One of the stops on last month’s London perfume tour organised by Pia and Nick (of Love to Smell) was the Miller Harris store on Monmouth Street, Covent Garden. Unfortunately I missed the talk but got a lovely bag of boxed samples. If you’d like to catch up on what went on that day, you can read all about it on Bonkers About Perfume, Volatile Fiction and I Scent You A Day. It was a great get-together of 20 or so perfume lovers/bloggers. Too bad I was feeling so poorly.
Below are my mini-reviews of the five EdP samples we received –
Cassis en Feuille
Bergamot, galbanum, blackcurrant, geranium, tomato leaf, cedarwood
I always keep an eye out for perfumes showcasing blackcurrant because it’s a note I’m drawn to. However, they usually turn out to be sour and/or too green. Cassis en Feuille starts out very grassy, becoming a tangle of green stems accented with blackcurrant and then finally, a prominent blackcurrant scent with a green backdrop. Like a lot of the fragrances I’ve tried from this line, it doesn’t project very far. I still haven’t found my blackcurrant perfume.
Poirier d’un Soir
Bergamot, rum extract, rose, papyrus, birch tar oil, patchouli oil, white cedarwood
Why aren’t there more pear fragrances around, I wonder? “Pear Tree in the Evening” is a likeable honeyed pear scent. I’m not good with this level of sweetness but somehow I can deal with it better in the colder months. It manages to brighten up a dull autumnal day and fits the concept of sitting under a pear tree full of ripe fruit as the sun hangs low in the sky. It’s not a dupe by any means, but could be worth a try if you fell for the pear tart of La Belle Helene but couldn’t stomach MDCI prices.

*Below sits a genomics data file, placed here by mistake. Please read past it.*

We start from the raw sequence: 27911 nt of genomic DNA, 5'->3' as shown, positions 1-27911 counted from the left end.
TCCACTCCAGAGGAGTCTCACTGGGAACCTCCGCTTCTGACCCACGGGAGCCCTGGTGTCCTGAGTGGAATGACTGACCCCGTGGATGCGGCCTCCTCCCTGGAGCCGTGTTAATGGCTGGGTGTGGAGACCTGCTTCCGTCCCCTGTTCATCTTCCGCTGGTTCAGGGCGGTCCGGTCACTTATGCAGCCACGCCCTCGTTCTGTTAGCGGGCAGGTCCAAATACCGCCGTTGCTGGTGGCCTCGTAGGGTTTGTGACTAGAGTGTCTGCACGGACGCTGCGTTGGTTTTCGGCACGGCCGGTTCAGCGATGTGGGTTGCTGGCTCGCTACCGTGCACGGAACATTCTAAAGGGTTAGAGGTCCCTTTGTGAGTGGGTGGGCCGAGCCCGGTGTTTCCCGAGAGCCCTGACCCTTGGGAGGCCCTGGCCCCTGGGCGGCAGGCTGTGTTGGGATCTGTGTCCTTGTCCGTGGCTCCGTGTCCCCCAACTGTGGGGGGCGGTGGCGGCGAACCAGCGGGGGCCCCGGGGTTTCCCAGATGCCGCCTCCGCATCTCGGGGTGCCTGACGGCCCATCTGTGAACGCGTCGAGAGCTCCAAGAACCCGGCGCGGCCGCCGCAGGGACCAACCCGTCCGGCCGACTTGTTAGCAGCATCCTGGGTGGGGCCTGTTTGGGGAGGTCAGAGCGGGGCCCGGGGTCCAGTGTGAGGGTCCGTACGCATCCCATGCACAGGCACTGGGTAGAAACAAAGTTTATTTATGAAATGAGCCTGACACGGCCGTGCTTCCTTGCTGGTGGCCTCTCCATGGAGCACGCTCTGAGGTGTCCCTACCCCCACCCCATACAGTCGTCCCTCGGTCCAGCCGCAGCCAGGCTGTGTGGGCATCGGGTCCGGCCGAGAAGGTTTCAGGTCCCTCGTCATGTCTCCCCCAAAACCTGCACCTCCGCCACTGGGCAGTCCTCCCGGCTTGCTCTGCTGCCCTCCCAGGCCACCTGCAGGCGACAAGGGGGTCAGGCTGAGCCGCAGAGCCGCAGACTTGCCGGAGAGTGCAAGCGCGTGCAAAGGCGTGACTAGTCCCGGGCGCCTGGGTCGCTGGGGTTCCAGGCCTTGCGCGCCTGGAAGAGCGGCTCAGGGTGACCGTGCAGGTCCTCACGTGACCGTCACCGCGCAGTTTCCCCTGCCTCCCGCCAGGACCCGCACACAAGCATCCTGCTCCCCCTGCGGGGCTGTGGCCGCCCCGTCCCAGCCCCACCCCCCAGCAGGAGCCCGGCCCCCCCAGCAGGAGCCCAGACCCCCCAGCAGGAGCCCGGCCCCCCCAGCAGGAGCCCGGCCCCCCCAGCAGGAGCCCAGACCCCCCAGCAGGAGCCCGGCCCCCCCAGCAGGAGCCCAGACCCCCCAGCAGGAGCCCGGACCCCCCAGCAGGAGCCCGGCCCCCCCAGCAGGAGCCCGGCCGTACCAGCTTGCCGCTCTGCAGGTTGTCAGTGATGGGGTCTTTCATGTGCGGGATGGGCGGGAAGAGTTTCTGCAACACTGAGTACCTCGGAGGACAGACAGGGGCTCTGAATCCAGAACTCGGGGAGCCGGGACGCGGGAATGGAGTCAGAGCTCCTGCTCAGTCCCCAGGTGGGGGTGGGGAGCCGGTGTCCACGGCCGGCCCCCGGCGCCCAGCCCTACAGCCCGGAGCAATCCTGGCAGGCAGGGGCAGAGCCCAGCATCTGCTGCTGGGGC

Bergamot, tangerine, lavender, ylang ylang, cassis, jasmine, orange flower, vetiver , vanilla
The most surprising of the five is La Pluie. Rather than being a straight-up aquatic, it’s a tropical garden after a rain shower. It starts a little musty/powdery, slightly green and herbal. In the heart, it reveals a carpet of buttery ylang-ylang flowers interspersed with dewy jasmine. The final twist is the soft ylang scented vanilla which comes through in the base. La Pluie stays subdued throughout its development and could be an easy, breezy choice for summer.
Tangerine green, grapefruit, lemon, marjoram, geranium, orange flower, cedarwood, moss, sweet musk
No surprises here. As advertised, we get a lovely tart, tangerine with green leaves in tact. For most of its development it’s a really great zingy citrus which isn’t too sour even though the notes include grapefruit and lemon. Tangerine Vert has the uplifting feeling of a bright spring day and tangerine/mandarin scents always seem to make me happy. Sadly, the feel-good factor ends for me with the arrival of the base. The sweet muskiness is not to my taste however, if you like Kiehl’s Original Musk then you’ll probably be fine with it.
Bergamot, orange flower, spicy carnation, rose, heliotrope, vanilla bourbon, benzoin, amber, labdanum, musk
I have a soft spot for Fleur Oriental. It’s one of the first samples I got after falling down the rabbit hole. This was partly because I was interested in carnation perfumes at the time and partly because Katie Puckrik was a fan of it. Trying it again a number of years later, I still really admire it, despite the noticeable heliotrope. It has a silken powdery feel, the way an old-school carnation fragrance like Bellodgia might have had back in the day. This cloud of scented talcum powder is nicely spiked with citrus and orange flower, giving it a lift. The base even has a touch of the Shalimars about it. All in all, it makes for an easy to wear, floral oriental with somewhat of a retro feel and a pleasing mist of sillage.
Do you like any of these or other fragrances by Miller Harris?